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The authentic Octopus City simulation for Windows, OS X and Linux. A surreal adventure game about everything and nothing.
829 backers pledged $20,419 to help bring this project to life.

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What's Eating Kaf Kafkaryan


Konbanwa minasan,

In today's competitive market, great developments are happening every day at the underground headquarters of Ghost in a Bottle Petroleum. As firm believers in innovation, traditional family values, and the pursuit of gold, Octopus City Blues will be the first of many exciting projects to redefine the stagnant Octopus City Simulation (OCS) genre and bring it to the average consumer. The first step in our master plan is to introduce our product to the masses via Steam. We feel that our presence on a monopolistic marketplace will strengthen our brand, as it echoes our own monopoly in the OCS market. As our dedicated fans and supporters it is therefore your duty to help us achieve our corporate vision and get through the Greenlight process. Usually we tell kids like you to say NO to Octoblood, but today we'll make an exception. Vote YES for Octoblood and help us help you.

Vote for Octopus City Blues on Steam Greenlight

To celebrate this momentous occasion, we have put together a new trailer for our simulation. Check it out:

Bonus: The Design of Octopus City Blues

Warning: The following contains many spoilers for the demo. You can download it here if you haven't already.

Hello everyone, this is employee no. 208, one of the many professional Octosim designers working on everyone's favorite fever dream, and today I want to talk about the design of the demo and some of the things you can expect moving forward. One of the main ideas behind Octopus City Blues is to be as implicit and subtle as possible. Unlike some other products, we don't start the simulation by explicitly telling you how "your choices matter" or "Daisy will remember what you said", and we don't expose any of the multitude of hidden variables that shape your experience. Based on that, the very idea of talking about the design of the simulation is at odds with what we set out to do. However, I feel that it's been a while since the demo was released, and we have made a few design mistakes that obscures the true complexity of the demo experience. It's probably a good idea to talk about the demo in the context of the full version, to let you know what to expect and to help you understand why it's taking such a long time.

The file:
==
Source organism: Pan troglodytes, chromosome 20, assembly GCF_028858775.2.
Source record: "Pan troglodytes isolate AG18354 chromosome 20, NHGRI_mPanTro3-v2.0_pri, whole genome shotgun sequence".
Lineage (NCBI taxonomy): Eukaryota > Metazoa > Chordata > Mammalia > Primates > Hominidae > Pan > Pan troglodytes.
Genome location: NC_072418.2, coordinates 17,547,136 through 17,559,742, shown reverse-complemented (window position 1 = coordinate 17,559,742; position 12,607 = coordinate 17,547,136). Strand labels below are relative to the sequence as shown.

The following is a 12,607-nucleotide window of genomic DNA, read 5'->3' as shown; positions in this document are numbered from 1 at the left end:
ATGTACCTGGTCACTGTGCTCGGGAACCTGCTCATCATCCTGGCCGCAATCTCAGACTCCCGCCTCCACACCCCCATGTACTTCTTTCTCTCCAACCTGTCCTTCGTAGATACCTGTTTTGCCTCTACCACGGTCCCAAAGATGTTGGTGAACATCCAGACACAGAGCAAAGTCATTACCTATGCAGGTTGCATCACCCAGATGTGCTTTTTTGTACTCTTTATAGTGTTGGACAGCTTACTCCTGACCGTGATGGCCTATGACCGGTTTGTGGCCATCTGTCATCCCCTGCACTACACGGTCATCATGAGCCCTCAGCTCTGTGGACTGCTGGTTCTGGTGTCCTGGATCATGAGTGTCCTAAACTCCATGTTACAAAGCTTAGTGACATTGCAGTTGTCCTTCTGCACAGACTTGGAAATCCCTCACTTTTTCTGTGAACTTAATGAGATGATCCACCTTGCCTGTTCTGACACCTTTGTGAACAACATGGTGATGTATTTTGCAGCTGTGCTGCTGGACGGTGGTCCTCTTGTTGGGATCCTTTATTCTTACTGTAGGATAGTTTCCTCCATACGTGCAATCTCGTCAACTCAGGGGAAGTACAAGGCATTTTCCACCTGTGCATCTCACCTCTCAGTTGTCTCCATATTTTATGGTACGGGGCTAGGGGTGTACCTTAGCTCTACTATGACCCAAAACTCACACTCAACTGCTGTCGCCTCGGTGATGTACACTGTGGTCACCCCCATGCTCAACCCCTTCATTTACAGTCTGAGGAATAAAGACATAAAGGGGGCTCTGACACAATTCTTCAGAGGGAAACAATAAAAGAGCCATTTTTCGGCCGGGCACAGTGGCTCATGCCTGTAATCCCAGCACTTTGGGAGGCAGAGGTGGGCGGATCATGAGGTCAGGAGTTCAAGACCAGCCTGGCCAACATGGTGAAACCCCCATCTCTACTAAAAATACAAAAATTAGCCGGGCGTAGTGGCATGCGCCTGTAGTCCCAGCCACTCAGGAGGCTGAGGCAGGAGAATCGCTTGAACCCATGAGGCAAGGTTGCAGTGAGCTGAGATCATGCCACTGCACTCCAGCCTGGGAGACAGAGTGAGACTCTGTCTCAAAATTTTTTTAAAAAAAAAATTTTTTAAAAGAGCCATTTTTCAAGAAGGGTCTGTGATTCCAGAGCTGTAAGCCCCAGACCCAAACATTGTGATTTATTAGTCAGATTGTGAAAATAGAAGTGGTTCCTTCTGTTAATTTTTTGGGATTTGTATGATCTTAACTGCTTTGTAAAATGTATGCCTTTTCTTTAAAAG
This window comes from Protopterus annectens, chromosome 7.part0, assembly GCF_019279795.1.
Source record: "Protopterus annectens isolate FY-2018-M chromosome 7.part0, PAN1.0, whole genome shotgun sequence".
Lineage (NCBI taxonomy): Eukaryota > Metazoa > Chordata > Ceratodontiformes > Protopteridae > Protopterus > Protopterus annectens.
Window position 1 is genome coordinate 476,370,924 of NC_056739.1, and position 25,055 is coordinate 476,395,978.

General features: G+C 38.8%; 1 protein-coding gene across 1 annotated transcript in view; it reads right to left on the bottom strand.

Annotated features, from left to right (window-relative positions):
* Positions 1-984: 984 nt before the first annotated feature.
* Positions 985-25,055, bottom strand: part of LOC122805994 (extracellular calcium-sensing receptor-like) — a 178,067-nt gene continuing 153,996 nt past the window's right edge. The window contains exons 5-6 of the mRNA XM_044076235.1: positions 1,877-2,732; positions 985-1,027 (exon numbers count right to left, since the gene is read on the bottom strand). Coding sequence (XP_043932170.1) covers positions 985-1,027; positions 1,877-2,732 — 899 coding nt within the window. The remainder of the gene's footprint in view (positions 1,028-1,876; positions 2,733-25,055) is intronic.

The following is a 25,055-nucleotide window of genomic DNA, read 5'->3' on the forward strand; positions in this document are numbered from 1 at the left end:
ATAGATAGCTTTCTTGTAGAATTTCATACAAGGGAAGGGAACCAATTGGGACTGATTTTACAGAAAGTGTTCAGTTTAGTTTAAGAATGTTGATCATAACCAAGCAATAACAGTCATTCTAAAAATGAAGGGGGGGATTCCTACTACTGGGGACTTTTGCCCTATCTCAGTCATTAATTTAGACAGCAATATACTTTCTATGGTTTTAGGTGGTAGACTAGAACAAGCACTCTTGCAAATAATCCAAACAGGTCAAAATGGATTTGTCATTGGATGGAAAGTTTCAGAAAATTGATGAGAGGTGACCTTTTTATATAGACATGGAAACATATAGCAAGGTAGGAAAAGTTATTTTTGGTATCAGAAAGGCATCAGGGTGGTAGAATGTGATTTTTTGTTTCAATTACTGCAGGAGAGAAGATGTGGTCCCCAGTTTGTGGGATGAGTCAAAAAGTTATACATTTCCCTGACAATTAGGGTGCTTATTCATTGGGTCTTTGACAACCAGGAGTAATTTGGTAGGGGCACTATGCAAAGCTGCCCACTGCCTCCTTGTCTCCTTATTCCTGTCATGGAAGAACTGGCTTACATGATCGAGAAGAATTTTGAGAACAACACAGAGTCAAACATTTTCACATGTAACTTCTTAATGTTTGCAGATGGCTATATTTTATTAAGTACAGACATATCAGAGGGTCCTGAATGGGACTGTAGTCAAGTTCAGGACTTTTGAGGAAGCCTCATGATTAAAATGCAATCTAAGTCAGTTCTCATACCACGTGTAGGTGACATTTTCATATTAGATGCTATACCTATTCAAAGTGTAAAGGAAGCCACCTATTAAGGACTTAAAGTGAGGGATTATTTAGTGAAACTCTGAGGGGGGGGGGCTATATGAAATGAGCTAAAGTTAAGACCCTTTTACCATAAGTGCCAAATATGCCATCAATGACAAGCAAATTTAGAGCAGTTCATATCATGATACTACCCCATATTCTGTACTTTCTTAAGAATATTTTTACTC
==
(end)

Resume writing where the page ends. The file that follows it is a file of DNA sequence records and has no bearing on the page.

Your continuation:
The diagram above shows the structure of the main scenario in the demo. You can click on it to view a bigger version. The design of OCB is a balancing act between having a lot of (hopefully meaningful) choices while keeping things simple enough and within our budget. There are multiple ways to break into the Professor's mansion for example, but once you're inside the different paths converge. With that said, the entry method you choose can have a big impact on the endings and scenes available later. Your choices matter, but branching is kept to a reasonable limit.

There are two main design problems we perceive with the current demo. The first one is that not all choices are equal. Using tentacle hormone on the sick tentacle outside the mansion is a very obvious and straightforward approach, to the point that most people don't realize there are other ways to get inside. The demo lacks a proper introduction and can be quite confusing for new players. We don't think players should be told what to do or be given too many hints, but in this case many players didn't even realize that gossip could be used like items. Gossip is the most important mechanic in the simulation, and most of the demo endings aren't reachable if you don't utilize it.

The second problem is related to the first one. The impact of your choices should be recognized, and you should feel that picking A over B can change things considerably. Like I said earlier, we wanted to be very implicit. The point isn't to play the demo enough times to get all the endings, but to give each player a somewhat unique experience even if they only tried it once. You shouldn't be told that "this choice will matter later" because it trivializes the other choices and takes you out of the experience, but you should still feel the weight of your choice. Stepping on beetles is certainly fun, but the Professor doesn't appreciate it, and several endings depend on his attitude towards Kaf. I wonder if most people realized the importance of that choice. If they haven't, then we should work harder to warn the player without directly saying "stepping on beetles will change the ending".